The Carriage House Alone

What is left of the Campbell Mansion hints at its larger history.

Once considered to be one of the city’s finest residences, this 1951 photograph of the Campbell Mansion shows it in its less elegant state: home to commercial storefronts. Clearly seen is the first home of the Humming Bird Grill, before it moved across the street. This location, the corner of St. Charles Ave. and Julia St., has been a parking lot since the mansion was demolished in 1965.

courtesy of New Orleans Public Library

The Campbell Mansion, built in 1857 on the corner of St. Charles Avenue and Julia Street, was at the time considered one of the finest homes in the city. Dr. George W. Campbell, a physician and sugar planter, resided with his family in the two-story brick Italianate home, which was designed and built by L.E. Reynolds. A circular staircase of hand-carved rosewood, solid rosewood doors and marble mantels in each room created a resplendent and enviable residence, which was surrounded by a cast-iron cornstalk fence.

It was certainly luxurious enough to catch the eye of “Silver Spoon” General Butler, who seized the home for the Union headquarters after the fall of New Orleans during the Civil War. Campbell’s family was quickly and unceremoniously evicted, allowed to take only the clothes on their backs. Many of the valuable items in the home also disappeared when Butler was recalled by Union Authorities, after stories of his propensity for plundering became too numerous to ignore.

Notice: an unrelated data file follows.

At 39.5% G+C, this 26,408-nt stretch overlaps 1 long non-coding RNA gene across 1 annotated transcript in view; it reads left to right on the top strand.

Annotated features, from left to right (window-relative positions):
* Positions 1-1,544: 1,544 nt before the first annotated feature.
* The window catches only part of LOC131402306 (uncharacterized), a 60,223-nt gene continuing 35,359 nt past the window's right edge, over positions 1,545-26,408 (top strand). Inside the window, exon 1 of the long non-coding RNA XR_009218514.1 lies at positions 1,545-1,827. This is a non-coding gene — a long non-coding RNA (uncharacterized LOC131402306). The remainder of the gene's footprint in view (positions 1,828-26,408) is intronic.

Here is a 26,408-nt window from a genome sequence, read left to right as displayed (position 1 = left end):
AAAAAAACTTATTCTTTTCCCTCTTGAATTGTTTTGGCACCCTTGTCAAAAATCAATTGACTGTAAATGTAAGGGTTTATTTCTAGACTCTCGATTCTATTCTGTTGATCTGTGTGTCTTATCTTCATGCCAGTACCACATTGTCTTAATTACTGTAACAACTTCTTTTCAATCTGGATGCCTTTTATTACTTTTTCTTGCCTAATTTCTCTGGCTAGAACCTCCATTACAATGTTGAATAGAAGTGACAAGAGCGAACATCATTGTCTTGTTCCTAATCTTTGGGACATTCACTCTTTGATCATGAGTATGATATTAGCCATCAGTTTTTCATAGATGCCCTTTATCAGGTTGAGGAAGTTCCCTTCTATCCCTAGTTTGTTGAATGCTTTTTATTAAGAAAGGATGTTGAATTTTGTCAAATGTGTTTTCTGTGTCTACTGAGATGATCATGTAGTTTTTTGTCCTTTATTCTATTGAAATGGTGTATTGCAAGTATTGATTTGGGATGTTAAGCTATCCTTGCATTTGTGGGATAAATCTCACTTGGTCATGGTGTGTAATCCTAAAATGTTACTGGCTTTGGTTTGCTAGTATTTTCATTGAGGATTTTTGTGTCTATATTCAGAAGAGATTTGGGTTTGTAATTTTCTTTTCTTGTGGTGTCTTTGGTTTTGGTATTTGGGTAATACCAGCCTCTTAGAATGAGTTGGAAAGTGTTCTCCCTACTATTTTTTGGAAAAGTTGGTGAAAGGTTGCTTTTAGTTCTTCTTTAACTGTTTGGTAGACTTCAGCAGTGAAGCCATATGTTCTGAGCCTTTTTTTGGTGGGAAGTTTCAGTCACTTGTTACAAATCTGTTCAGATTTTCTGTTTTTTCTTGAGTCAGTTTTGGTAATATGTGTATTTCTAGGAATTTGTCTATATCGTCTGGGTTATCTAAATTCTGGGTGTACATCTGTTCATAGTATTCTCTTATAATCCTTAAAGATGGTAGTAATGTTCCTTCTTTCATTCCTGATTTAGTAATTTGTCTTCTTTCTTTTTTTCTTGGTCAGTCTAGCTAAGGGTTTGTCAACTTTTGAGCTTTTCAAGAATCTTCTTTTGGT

By 1937, the bottom of the house had been converted into six retail spaces, and the upper floors were being used as apartments. Ten years later, the Humming Bird Grill opened in one of the retail spaces, where it operated for 20 years until it moved across the street and became the Hummingbird Hotel & Grill, the city’s first 24-hour dine-in restaurant. (The infamous Hummingbird closed for good in 2002.)

In 1966, the Campbell mansion was knocked down to make room for a parking lot, despite efforts from the Louisiana Landmarks Society to save it. The only structure remaining of the once-elegant property is the carriage house, which still stands.
 

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Reader Comments:
Oct 24, 2011 02:44 pm
 Posted by  clarsen7

I was wondering if you have any pictures of the carriage house back then and now or any in between as well. I trying to figure out if that is the building that used to be the Ward Hotel and the Hotel Ledale. Please let me know any pictures would be a huge help to the current owners of the this building I am speaking of to help preserve this building for the new hotel that is going to open up in it in 2013. We want to use the history of the building for the hotel and would like to let our future guest know about much history as possible of what this building used to be. Thank you so much.

Chris Larsen

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